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I deeply appreciate the personal stories of those who experienced abortion before Roe v Wade in 1973, and I particularly responded to yours. These stories help to illustrate your point that abortion will not end if the procedure is once again made illegal. It is irresponsible to assume that simply denying access to birth control, counseling, and legalized abortion will end premarital sex, or the practice of clinical abortion. Indeed, legally banning it will be a field day for opportunists. In small town 1960's, we could not get birth control unless we were married, or lied. It would not have occurred to me to lie to a doctor to get a prescription. I became pregnant at the age of 20, while attending college. My beau, a young poet and Vietnam vet with PTSD I'd been trying to save, was not supportive. I did not even once consider telling my parents; they were prominent professionals in my hometown and raised us with the tacit understanding, "Don't Embarass Us". This situation would have meant the end of college for me and a return home to emotional (and physical) abuse. It seemed easier to lie to my parents. Through the grapevine, I was given the number of a compassionate middle-aged nurse who "helped troubled girls" in a nearby town, and I opted to have an abortion. Eleven weeks into my pregnancy, and with the money from my cashed-in dormitory meal ticket, I went to my abortionist's trailer on the Friday night before Spring Break. She packed my uterus with gauze that had been soaked in a saline solution, then I left. She told me I would start labor in about 24 hours, but that I should not try to call her. I am sure she feared arrest if something should go wrong. A roommate stayed with me all weekend; she, too, was twenty years old. Neither of us had ever witnessed a birth or miscarriage nor had we any idea what to expect, or what to do in an emergency. I "miscarried" late that Sunday night, but all of the afterbirth did not expel. I was admitted to the county hospital two days later with sepsis. I don't remember much about my stay, or know what was written on my chart, but the hospital staff was more concerned with how I would be able to pay for my care. So many years later I know that, given the same set of circumstances, I would likely still have chosen that abortion, but I mourn the loss of what (who) might have been. This experience set me on my heels, made me an adult, and I don't think I really came to terms with it's many implications for decades to come. In that regard, I feel a kinship with the others who have shared their experiences here. The choice is private and painful. I agree with Hillary Clinton that abortion should be kept "safe, legal and rare". "Rare" because, ideally, women would be given supportive counsel and resources to follow through on all of their options, including birth control.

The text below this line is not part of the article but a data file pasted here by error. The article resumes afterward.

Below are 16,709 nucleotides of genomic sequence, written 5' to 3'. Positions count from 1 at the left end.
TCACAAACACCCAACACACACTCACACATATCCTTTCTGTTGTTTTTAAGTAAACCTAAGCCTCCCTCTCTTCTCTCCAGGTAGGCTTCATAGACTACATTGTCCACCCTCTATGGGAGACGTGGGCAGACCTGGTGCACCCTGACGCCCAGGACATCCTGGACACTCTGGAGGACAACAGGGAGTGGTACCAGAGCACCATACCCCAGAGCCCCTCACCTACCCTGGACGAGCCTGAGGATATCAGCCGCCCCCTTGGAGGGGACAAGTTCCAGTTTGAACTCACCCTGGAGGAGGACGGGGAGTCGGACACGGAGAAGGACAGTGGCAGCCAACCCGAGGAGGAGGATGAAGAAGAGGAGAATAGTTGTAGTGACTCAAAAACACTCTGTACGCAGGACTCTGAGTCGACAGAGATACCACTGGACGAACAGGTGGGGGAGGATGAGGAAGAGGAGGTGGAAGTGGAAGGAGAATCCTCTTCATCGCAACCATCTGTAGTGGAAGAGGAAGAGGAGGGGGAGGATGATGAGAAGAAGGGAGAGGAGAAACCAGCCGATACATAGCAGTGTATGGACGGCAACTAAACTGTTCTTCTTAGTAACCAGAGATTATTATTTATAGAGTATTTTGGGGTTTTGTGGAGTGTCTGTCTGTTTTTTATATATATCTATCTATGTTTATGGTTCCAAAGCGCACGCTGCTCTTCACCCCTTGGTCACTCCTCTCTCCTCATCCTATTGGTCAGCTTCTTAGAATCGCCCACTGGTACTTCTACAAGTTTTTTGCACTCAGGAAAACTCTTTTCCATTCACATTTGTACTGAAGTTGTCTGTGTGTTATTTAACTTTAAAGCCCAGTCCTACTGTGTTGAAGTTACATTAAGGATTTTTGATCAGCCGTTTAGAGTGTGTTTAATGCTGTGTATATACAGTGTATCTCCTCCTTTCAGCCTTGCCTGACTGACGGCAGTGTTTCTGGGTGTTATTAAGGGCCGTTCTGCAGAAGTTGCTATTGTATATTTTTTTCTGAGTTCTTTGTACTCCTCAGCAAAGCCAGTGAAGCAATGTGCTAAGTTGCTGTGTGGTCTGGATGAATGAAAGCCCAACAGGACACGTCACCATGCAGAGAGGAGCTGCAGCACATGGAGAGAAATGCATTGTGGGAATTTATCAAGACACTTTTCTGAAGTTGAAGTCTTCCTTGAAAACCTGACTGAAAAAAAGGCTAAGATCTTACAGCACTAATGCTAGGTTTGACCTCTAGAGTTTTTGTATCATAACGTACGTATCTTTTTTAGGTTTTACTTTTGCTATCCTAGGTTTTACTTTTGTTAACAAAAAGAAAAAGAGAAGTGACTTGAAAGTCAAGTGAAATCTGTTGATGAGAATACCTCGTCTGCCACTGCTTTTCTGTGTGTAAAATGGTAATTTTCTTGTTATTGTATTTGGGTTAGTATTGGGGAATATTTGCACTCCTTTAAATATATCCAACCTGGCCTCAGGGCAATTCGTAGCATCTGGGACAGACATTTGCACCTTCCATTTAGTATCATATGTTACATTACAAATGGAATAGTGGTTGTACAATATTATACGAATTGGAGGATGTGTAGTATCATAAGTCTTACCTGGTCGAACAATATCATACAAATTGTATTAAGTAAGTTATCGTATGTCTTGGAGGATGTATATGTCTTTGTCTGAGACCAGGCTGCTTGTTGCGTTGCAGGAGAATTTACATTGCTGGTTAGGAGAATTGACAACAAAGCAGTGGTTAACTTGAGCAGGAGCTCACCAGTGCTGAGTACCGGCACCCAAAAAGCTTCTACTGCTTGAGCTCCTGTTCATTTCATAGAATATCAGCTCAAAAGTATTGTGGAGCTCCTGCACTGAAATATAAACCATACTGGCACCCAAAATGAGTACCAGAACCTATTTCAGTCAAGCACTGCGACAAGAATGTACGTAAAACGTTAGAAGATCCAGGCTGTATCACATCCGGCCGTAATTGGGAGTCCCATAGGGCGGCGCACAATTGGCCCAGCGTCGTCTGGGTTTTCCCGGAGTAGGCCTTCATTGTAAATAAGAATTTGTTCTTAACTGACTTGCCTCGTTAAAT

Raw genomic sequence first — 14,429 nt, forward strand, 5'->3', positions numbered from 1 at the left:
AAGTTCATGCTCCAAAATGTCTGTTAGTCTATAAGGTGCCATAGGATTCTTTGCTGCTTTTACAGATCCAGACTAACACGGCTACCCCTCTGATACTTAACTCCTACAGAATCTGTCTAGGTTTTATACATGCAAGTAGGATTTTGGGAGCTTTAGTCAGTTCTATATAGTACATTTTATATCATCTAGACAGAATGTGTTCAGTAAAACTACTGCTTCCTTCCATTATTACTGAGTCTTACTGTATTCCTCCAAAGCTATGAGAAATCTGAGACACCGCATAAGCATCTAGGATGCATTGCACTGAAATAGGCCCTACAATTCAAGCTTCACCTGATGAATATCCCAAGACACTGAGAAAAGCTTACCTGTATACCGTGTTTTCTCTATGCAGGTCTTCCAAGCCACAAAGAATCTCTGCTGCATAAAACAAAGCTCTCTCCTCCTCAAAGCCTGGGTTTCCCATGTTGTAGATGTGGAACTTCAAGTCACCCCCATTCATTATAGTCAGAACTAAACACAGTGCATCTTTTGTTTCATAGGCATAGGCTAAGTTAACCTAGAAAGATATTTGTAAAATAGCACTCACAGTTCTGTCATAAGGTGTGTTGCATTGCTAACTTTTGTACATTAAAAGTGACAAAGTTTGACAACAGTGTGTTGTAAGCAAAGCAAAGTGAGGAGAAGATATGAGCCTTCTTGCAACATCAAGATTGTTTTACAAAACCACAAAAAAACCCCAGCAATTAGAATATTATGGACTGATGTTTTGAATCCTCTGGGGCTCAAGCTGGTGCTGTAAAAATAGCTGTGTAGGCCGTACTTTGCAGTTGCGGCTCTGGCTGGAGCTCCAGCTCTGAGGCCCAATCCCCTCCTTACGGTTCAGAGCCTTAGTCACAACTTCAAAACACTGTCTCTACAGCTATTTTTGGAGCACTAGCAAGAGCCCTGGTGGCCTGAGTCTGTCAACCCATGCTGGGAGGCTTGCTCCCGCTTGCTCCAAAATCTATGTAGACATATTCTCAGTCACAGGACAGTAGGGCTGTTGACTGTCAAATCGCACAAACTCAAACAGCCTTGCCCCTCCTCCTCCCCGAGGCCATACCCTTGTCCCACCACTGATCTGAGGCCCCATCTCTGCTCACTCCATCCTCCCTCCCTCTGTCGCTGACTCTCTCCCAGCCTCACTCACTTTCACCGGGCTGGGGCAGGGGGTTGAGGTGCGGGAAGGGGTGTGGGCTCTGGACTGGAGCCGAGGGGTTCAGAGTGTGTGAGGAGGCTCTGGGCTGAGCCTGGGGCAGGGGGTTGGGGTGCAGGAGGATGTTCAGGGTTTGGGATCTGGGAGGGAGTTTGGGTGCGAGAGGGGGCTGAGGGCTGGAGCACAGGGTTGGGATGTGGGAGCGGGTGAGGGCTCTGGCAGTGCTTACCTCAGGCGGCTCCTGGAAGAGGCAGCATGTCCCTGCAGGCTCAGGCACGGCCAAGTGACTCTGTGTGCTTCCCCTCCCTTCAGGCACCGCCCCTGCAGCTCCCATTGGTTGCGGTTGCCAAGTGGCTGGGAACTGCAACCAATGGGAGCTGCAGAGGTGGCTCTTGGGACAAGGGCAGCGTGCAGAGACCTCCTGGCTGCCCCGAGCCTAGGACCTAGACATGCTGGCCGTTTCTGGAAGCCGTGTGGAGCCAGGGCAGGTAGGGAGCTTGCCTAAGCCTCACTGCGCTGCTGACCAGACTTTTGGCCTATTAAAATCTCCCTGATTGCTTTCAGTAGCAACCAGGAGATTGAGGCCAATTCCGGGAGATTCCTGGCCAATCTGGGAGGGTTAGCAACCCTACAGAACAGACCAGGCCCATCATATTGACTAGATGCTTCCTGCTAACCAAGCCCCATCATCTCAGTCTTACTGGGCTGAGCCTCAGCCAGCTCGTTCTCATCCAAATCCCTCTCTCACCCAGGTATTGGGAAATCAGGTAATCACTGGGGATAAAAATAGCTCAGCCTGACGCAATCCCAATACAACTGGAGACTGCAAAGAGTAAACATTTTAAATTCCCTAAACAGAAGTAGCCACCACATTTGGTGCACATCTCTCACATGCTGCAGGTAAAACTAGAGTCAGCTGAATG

posted 4 years, 8 months ago
posted 4 years, 8 months ago
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